'Doing fence-sitting': a discursive analysis of clinical psychologists' constructions of mental health and its impact on service-users

Lofgren, Axel (2013) 'Doing fence-sitting': a discursive analysis of clinical psychologists' constructions of mental health and its impact on service-users. DClinPsy thesis, University of Nottingham.

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Introduction: The notion of mental health has been used to designate a range of concepts and a great deal of controversy surrounds discussions about the meaning of the construct. Despite its elusive nature, there is a growing body of research indicating that the ways in which healthcare professionals conceptualise mental health may have important clinical implications. It is argued that the quantitative methodologies employed by previous studies have not been able to capture the complexity of healthcare professionals’ accounts.

Objective: This study aimed to explore clinical psychologists’ accounts of mental health and its effects by using a qualitative methodology sensitive to the performative, variable and contextual aspects of discourse.

Design: A discursive psychological approach was taken in the analysis of data from semi-structured interviews.

Method: Data was collected from eleven interviews conducted with clinical psychologists in the East Midlands region of the UK.

Results: The findings demonstrated a wide range of constructions of mental health available to clinical psychologists, implying that their accounts are considerably more complex and flexible than previous quantitative studies have outlined. The study demonstrated how clinical psychologists use various discursive strategies to construct their accounts as credible and to manage issues of accountability. Clinical psychologists who constructed mental health in realist terms tended to draw on a biopsychosocial framework and employ discursive strategies such as case examples and stake inoculation to present their accounts as factual. Those who viewed mental health as a social construction focussed on the language associated with mental health and the implications of using this. This functioned to warrant a political analysis and to create a rationale for introducing alternative views of mental health. Participants drew on a discourse of moral concern for clients in considering the effects of their ideas about mental health on their clinical work thus allowing clinical psychologists’ talk to be viewed from a moral framework where accountability could be managed within interactions.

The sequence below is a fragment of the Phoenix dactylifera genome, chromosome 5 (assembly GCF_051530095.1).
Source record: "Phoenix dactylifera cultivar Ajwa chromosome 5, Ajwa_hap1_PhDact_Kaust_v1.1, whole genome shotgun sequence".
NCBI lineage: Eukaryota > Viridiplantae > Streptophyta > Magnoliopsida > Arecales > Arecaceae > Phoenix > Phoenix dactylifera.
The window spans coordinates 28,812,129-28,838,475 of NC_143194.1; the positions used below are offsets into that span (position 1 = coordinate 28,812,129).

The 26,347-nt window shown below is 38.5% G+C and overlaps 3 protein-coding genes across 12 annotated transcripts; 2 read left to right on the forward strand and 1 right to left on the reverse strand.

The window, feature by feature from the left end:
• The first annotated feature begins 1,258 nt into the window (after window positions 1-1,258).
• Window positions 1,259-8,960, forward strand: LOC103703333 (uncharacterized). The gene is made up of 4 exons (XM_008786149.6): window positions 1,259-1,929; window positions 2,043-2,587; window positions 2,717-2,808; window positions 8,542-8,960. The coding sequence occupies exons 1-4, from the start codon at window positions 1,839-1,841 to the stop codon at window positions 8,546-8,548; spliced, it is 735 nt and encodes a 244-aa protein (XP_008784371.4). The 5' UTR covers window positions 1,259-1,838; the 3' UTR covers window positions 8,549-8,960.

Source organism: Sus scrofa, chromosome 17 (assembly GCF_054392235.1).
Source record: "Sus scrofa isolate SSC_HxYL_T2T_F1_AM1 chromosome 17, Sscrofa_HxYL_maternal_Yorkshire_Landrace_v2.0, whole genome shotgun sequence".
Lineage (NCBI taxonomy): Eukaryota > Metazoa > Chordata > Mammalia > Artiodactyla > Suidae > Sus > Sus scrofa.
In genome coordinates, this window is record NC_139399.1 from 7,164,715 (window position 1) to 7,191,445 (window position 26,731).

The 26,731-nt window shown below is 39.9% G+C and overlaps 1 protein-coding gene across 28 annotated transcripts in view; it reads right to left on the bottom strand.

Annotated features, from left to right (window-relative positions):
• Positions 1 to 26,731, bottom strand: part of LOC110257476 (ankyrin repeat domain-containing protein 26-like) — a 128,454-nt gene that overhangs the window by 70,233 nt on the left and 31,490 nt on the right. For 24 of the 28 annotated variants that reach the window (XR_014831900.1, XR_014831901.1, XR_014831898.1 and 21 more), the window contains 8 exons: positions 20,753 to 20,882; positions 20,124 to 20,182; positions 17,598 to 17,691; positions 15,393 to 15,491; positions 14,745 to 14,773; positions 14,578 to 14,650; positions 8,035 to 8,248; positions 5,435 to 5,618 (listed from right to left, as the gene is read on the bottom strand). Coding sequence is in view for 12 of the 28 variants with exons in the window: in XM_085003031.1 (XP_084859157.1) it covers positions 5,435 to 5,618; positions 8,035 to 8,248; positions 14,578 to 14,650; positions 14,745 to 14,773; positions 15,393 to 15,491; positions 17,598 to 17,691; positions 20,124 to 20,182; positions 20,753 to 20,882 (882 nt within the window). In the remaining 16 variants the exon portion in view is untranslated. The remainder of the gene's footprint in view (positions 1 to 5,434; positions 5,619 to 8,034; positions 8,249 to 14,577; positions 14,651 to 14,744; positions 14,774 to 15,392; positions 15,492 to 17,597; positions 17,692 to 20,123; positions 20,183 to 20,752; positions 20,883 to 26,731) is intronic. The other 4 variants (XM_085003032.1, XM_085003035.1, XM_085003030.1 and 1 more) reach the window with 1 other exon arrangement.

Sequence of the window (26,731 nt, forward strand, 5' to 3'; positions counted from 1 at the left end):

Discussion: The study offers a novel approach to the exploration of mental health, highlighting the various difficulties that clinical psychologists face in negotiating this concept and its effects. The constructs and discursive strategies drawn on by clinical psychologists in this research were consistent with past discursively informed studies, showing a cross-topic relevance by demonstrating how clinicians rely on particular rhetorical devices to ‘get things done’ in verbal interactions. The results of this study suggests that there is a need for clinicians to be honest about the contingent and situated nature of their language and knowledge and to be mindful of the effects of their use of language on different stakeholders in talking about mental health. Clearly, if clinicians are not open about such issues there is a risk of service-users passively complying with a process that they do not understand or feel they benefit from, thereby ethically compromising clinical psychologists’ practice.

Item Type: Thesis (University of Nottingham only) (DClinPsy)
Supervisors: das Nair, R.
Hewitt, V.
Keywords: Clinical psychologist, Healthcare professionals, Mental health, Mental illness, Constructions, Conceptualisations, Discourse analysis, Discursive psychology
Subjects: W Medicine and related subjects (NLM Classification) > WM Psychiatry
Faculties/Schools: UK Campuses > Faculty of Social Sciences, Law and Education > Institute of Work, Health and Organisations
UK Campuses > Faculty of Medicine and Health Sciences > School of Medicine
Item ID: 13655
Depositing User: EP, Services
Date Deposited: 13 Feb 2014 10:13
Last Modified: 15 Dec 2017 22:48
URI: https://eprints.nottingham.ac.uk/id/eprint/13655

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